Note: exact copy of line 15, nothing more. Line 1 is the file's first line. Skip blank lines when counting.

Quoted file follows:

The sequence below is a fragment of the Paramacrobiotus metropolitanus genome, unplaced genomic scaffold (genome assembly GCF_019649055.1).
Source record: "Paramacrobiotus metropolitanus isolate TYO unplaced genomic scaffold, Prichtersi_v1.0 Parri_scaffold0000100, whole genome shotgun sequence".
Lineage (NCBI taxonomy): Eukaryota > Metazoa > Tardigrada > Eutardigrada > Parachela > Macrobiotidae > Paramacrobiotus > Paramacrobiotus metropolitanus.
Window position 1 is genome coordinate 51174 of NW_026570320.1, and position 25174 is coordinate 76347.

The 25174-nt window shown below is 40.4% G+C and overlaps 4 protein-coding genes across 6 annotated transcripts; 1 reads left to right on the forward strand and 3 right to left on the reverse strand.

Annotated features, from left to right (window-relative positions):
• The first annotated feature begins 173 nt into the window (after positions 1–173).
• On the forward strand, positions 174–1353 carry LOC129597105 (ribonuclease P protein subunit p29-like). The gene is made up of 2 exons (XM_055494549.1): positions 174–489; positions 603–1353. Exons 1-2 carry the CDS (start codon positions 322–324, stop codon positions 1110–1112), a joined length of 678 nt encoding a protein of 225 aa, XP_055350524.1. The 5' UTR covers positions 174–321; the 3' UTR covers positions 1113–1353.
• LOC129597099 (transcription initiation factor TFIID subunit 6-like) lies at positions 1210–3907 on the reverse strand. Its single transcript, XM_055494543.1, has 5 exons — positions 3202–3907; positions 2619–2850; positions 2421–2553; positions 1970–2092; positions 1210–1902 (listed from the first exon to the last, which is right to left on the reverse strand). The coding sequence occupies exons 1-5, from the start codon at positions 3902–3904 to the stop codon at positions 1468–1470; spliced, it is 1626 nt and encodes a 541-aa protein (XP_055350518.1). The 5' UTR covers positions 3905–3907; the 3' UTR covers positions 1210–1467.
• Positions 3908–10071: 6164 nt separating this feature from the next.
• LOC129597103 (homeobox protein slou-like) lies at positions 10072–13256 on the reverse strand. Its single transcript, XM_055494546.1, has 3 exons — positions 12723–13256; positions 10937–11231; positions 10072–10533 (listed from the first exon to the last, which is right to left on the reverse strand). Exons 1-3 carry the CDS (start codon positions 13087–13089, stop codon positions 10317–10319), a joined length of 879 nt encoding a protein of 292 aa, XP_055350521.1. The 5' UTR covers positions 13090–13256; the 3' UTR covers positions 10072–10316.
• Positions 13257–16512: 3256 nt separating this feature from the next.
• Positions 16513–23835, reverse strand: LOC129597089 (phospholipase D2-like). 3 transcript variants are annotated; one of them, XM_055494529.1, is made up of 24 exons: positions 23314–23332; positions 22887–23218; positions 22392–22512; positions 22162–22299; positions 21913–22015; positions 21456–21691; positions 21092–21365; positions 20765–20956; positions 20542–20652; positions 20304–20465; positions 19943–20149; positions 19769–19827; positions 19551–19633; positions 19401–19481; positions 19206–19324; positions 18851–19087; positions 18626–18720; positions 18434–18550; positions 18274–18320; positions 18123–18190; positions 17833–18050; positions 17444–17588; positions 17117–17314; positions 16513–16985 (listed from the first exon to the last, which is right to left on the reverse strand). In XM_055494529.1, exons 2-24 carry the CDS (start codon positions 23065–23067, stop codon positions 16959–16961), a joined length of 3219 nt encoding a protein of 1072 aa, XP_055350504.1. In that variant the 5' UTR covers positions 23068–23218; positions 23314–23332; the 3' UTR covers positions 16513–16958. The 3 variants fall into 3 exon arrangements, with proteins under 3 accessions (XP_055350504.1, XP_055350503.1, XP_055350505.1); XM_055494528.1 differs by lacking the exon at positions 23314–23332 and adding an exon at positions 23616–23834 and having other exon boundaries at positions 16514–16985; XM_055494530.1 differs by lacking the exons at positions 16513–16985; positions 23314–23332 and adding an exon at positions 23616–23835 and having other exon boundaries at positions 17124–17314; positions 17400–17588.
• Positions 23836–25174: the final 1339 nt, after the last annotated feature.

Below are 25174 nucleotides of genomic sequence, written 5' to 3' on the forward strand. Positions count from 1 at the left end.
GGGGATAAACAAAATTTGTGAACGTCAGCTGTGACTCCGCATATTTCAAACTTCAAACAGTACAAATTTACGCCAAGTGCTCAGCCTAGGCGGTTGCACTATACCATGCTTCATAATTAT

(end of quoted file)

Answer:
Below are 25174 nucleotides of genomic sequence, written 5' to 3' on the forward strand. Positions count from 1 at the left end.